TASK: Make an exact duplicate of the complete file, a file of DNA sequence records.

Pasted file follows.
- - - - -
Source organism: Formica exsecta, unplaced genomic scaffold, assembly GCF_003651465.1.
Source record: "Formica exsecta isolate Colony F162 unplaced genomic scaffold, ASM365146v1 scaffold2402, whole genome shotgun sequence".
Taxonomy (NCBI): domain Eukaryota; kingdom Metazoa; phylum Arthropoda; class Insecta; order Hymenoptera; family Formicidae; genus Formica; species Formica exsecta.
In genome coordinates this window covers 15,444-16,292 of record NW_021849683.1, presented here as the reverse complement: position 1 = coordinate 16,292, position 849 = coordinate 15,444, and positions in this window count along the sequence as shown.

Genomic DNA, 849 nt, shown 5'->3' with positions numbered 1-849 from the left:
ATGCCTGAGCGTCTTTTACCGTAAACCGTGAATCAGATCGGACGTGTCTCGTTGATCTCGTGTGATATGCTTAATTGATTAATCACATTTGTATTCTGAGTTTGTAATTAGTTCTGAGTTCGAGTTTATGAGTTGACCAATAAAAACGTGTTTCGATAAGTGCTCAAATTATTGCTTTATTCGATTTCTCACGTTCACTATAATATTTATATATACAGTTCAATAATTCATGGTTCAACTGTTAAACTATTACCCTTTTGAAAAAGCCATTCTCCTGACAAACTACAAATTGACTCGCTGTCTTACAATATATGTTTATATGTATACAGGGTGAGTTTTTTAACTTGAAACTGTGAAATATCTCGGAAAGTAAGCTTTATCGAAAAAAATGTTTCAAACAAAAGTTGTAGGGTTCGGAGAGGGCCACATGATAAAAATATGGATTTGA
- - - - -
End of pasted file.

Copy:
Source organism: Formica exsecta, unplaced genomic scaffold, assembly GCF_003651465.1.
Source record: "Formica exsecta isolate Colony F162 unplaced genomic scaffold, ASM365146v1 scaffold2402, whole genome shotgun sequence".
Taxonomy (NCBI): domain Eukaryota; kingdom Metazoa; phylum Arthropoda; class Insecta; order Hymenoptera; family Formicidae; genus Formica; species Formica exsecta.
In genome coordinates this window covers 15,444-16,292 of record NW_021849683.1, presented here as the reverse complement: position 1 = coordinate 16,292, position 849 = coordinate 15,444, and positions in this window count along the sequence as shown.

Genomic DNA, 849 nt, shown 5'->3' with positions numbered 1-849 from the left:
ATGCCTGAGCGTCTTTTACCGTAAACCGTGAATCAGATCGGACGTGTCTCGTTGATCTCGTGTGATATGCTTAATTGATTAATCACATTTGTATTCTGAGTTTGTAATTAGTTCTGAGTTCGAGTTTATGAGTTGACCAATAAAAACGTGTTTCGATAAGTGCTCAAATTATTGCTTTATTCGATTTCTCACGTTCACTATAATATTTATATATACAGTTCAATAATTCATGGTTCAACTGTTAAACTATTACCCTTTTGAAAAAGCCATTCTCCTGACAAACTACAAATTGACTCGCTGTCTTACAATATATGTTTATATGTATACAGGGTGAGTTTTTTAACTTGAAACTGTGAAATATCTCGGAAAGTAAGCTTTATCGAAAAAAATGTTTCAAACAAAAGTTGTAGGGTTCGGAGAGGGCCACATGATAAAAATATGGATTTGA